The Age of Guns on Campus

Life in America before the Gun-Free Zone

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Age of Guns on Campus

When it comes to school campuses today, the expression “Gun-Free Zone” says it all. From the violence brought on schools like Columbine and Sandy Hook, to the protests against military recruiters at some public colleges, the prevailing viewpoint is that the campus is not an appropriate environment for guns of any kind. This zero-tolerance perspective has even led to ludicrous decisions by school administrators to suspend elementary school students who make gun shapes out of Pop Tarts. A Maryland judge last year approved a local school’s policy against “brandishing partially consumed pastries.”

It wasn’t always like this. I recall my own elementary school experience, where parents routinely dropped their kids off in the morning in pickup trucks decked out with gun racks, weapons in tow. A friend told me that his rural college, as recently as fifteen years ago, allowed students to check their hunting rifles into a secure room in the school’s main office, allowing them to go after small game when a final exam wasn’t looming. And there was once a time in America when schools not only allowed guns, but made weapons and ammunition available to students.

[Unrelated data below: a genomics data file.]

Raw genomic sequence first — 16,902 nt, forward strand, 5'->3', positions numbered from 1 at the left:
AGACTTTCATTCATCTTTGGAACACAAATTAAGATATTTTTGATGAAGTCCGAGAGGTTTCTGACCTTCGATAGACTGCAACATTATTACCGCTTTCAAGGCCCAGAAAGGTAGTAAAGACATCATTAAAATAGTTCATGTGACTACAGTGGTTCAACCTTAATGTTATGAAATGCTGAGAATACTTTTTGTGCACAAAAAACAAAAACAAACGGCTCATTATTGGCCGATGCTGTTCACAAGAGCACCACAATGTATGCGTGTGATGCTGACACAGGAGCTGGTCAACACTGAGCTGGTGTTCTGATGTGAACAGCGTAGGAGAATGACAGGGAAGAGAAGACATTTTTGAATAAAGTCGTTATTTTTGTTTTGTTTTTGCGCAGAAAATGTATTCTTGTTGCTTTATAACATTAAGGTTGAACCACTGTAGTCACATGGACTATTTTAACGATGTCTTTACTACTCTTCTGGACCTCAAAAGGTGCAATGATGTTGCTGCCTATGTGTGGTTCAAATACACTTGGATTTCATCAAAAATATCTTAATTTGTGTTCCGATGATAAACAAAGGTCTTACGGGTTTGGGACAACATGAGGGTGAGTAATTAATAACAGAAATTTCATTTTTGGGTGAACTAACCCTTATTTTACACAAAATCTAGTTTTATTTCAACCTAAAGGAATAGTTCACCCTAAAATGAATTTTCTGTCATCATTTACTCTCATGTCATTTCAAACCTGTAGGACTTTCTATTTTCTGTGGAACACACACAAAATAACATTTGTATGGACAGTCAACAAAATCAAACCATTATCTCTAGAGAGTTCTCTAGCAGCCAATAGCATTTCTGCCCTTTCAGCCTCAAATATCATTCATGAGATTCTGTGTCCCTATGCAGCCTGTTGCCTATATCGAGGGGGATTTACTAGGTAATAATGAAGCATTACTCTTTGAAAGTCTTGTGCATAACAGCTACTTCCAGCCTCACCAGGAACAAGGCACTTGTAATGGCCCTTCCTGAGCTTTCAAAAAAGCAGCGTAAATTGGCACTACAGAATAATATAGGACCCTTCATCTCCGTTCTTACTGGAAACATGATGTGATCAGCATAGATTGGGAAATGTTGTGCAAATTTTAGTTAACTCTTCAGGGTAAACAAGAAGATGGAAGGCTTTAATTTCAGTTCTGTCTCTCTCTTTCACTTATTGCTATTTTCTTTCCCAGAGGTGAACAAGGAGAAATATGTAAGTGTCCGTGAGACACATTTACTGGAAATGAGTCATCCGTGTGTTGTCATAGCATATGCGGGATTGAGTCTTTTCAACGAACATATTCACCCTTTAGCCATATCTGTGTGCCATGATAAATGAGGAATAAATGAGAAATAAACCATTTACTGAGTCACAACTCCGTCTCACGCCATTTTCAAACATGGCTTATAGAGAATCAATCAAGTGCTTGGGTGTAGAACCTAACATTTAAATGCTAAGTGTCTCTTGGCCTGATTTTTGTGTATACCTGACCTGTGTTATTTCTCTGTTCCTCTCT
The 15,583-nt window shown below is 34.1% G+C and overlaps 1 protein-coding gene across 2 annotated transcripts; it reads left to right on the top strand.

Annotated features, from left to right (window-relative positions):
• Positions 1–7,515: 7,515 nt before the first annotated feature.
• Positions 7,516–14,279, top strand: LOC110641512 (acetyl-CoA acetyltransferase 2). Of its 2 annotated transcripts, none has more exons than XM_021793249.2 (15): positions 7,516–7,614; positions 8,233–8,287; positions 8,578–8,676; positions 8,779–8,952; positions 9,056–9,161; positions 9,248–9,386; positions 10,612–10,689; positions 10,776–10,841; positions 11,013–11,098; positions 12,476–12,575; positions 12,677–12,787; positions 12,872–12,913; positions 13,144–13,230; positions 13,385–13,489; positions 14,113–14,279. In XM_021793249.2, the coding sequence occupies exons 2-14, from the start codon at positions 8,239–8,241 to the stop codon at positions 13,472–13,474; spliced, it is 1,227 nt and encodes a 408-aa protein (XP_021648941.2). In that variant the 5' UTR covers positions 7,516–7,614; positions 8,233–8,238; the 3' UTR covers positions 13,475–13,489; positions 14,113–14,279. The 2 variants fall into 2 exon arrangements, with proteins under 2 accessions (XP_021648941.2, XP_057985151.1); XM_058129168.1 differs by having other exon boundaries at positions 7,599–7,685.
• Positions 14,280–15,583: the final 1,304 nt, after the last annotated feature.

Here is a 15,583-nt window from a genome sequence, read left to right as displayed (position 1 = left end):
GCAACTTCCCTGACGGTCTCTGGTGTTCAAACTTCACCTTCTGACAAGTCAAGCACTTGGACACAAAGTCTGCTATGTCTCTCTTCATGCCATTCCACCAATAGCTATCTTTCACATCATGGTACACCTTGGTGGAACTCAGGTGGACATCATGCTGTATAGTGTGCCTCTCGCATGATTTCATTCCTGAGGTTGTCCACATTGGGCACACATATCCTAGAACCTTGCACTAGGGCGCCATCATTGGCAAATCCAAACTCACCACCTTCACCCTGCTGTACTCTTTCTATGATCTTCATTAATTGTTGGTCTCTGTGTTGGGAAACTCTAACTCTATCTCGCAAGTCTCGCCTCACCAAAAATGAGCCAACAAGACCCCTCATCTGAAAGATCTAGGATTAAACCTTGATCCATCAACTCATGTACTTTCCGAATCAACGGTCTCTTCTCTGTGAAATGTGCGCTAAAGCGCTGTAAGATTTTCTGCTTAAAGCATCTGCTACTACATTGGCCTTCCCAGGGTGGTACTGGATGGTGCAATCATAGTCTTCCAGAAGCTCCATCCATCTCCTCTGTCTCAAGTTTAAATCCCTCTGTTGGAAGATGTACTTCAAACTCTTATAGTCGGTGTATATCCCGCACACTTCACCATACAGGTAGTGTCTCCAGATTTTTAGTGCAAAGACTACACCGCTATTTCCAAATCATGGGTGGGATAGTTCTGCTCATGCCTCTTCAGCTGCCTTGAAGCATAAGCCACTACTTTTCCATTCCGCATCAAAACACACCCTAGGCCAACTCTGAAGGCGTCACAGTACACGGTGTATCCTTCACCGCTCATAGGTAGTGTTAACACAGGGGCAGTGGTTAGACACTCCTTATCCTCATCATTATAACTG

I discovered this while reading an article on how World War I impacted one college in Southern California. The story appeared in the Spring 2017 issue of Occidental, the alumni magazine from Occidental College, a small liberal arts school located near Pasadena, California, recently famous as one of the schools attended by a young Barack Obama. In “Life During Wartime,” author Paul Robert Walker describes a time when gun access on campuses was not only a reality, but mundane. Granted, it was wartime, and the students on campus were not just thinking about guns, but also about cannons and bombs and military ranks, and anything else having to do with America’s entry into the European conflict.